DISCLAIMER – This review does not have spoilers, but does assume the reader has at least seen the Harry Potter movies, if not read the books. Although one could certainly watch Fantastic Beasts as a standalone series, its quality and staying-power cannot be discussed properly without an acknowledgement of and comparison to the source material.
I’ve just got out of a pre-screening of Fantastic Beasts and Where to Find Them. Between the plethora of magical creatures and jam-packed world-building, thoughts are flying in all directions as if they’ve frantically escaped a magical case! Where to start….we begin our journey as a wizard named Newt Scamander enters New York in 1926 with a suitcase full of magical creatures. He has a specific goal in mind, but him and his case of creatures are quickly diverted into a local misadventure involving the American ruling body of wizards, a mysterious and clearly magical destructive force, and a group of No-Majs (the American term for Muggles) insistent on educating their fellow New Yorkers on the existence of witches among them.
Our glimpse of an American wizarding community in the 1920s does not disappoint. In fact I will be surprised if I hear anyone is disappointed by Fantastic Beasts. The creatures are memorable and beautifully rendered. The plot, while not seamless, has less holes than most of the Harry Potter films and stays true to the world of Harry Potter in setting and tone. Did I mention the magical creatures were wonderful? I would have been happy spending the full 2 hours and 13 minutes in Newt Scamander’s case. If anyone is familiar with Rowling’s Fantastic Beasts and Where to Find Them textbook (written for the charity Comic Relief in 2001), you will catch glimpses of creatures that were rendered very close to the various sketches in the source material. A quick scan of the descriptions of some of the other magical fauna are also spot-on and there are a couple surprises of beautiful creatures not in the book.
Viewers also get a look at different facets of an adult wizarding community. Since most of Harry’s fanbase has grown up as the characters aged in subsequent book and movie releases, this choice of following adult characters in Fantastic Beasts was a smart one. In doing this, the film avoids the formulaic and derivative pitfall of many sequels and spin-offs. However this is not to say that the movie doesn’t set up some of the same themes as Harry Potter, which I deem completely appropriate, given that J.K. Rowling wrote the screenplay. Mainly, we see the consequences of intolerance and demonizing the unknown out of fear. This plays out on a small scale in Newt Scamander’s personal calling to protect the misunderstood creatures in his care; as well as on the larger scale between wizards and no-majs (muggles).
Eddy Redmayne plays the main character Newt Scamander. Newt is an oddball among his fellow wizards, and Redmayne is a fitting choice for the role. His genius is not as much in his skillfully awkward portrayal of Newt’s challenges in connecting with his fellow wizards, but in his wonder, passion, and enthusiasm for the magical creatures in his care. Newt’s/Redmayne’s shining moment by far was an exceptionally funny scene between him and an Erumpent—a large, grey magical beast of great power that can be mistaken for a rhinoceros at a distance. I was also impressed by the character of Jacob Kowalski, played by Dan Fogler. Fogler has done a fair amount of voice work but likely wont be a familiar face to most viewers. His comic timing was fantastic. The character of Kowalski is a muggle/no-maj that stumbles into Newt’s path (or more accurately, the path of Newt’s Niffler) and later sustains a bad bite from a Murtlap, causing Newt to keep him close for observation. Confused? Niffler: A long-snouted black creature with a predilection for glittery objects. Murtlap: A ratlike creature with anemone-like growth on its back. Anyway, Kowalski is an outlet for our wonder and delight at seeing the magical world along side our own. He steals the show in several scenes.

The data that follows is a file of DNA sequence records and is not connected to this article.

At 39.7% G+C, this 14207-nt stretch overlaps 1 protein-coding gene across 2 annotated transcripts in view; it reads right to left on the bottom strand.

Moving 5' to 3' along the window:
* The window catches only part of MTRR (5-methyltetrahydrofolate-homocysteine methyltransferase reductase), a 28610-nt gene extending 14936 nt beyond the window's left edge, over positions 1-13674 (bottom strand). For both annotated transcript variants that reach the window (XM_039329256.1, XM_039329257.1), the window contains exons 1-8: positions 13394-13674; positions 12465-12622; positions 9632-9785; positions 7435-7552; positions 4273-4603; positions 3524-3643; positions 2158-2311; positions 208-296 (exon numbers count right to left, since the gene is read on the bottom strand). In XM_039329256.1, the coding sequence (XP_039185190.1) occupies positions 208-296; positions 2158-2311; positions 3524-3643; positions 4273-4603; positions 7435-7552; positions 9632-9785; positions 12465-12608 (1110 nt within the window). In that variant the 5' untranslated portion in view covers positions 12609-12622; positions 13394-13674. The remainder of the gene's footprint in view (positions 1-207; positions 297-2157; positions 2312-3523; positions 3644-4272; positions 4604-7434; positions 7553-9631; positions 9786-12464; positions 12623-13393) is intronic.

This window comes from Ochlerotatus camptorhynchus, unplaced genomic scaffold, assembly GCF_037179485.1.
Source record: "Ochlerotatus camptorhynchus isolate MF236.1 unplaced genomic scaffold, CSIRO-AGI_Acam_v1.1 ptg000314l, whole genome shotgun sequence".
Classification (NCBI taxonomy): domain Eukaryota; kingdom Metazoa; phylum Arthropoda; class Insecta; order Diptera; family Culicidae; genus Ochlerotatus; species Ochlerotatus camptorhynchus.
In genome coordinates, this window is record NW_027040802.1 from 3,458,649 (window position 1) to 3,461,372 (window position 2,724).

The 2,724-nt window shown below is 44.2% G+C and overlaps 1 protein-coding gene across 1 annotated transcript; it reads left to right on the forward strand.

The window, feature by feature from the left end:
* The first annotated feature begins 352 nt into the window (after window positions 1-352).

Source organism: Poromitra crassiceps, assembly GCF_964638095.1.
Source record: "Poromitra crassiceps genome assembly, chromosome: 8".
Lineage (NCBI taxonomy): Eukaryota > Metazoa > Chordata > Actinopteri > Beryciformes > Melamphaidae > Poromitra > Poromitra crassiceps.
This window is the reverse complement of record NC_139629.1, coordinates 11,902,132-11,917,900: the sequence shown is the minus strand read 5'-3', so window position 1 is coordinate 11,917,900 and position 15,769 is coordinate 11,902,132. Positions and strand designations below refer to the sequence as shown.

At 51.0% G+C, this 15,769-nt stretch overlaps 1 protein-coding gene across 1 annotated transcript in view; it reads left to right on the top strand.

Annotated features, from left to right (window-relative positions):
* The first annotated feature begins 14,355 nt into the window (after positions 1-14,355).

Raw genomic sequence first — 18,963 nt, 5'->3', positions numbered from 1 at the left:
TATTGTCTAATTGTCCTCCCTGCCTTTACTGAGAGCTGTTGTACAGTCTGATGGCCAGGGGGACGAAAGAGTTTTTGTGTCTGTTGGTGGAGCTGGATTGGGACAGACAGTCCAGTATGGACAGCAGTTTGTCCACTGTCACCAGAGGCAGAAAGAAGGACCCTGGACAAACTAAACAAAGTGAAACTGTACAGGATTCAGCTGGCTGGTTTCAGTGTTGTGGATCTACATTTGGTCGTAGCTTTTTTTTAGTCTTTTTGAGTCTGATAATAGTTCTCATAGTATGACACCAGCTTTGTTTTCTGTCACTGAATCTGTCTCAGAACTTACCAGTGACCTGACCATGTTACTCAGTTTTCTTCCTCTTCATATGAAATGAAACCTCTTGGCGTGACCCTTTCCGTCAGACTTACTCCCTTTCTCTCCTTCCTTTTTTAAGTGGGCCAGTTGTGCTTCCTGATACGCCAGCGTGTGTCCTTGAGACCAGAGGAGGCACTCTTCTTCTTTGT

Unfortunately, most of the other characters are somewhat forgettable, in my opinion. Newt has some growth and dimension, but all the female characters are one dimensional & the American President of the wizards was especially flat. Colin Farrell’s portrayal of one of the top Aurors, Graves, was well done but not super engaging. This is me being deliberately critical, mind you. I think the series had a lot of world-building & set-up for the franchise to do and that priority shows in lack of character development. My only other criticism was the often abrupt switch between comedic moments and serious or violent moments. It took me out of the experience a bit. This is a consequence of the director’s style, I remember feeling this way periodically in the Yates’ directed Order of the Pheonix and Half Blood Prince.
Fantastic Beasts is the first in what is currently planned as a 5-part movie series set in the wizarding world between the years 1926-1945. If one thinks about all the important events within this timespan for us muggles, coupled with the parallel “history” referenced in the Harry Potter series, the direction of the series is clearly building toward a specific point (don’t want to spoil it if you haven’t guessed!), and it will be an enchanting ride filled with the best of humanity, humor, and your soon-to-be favorite Hufflepuff. Thank you J.K. Rowling for bringing magic back to us. We need it now more than ever.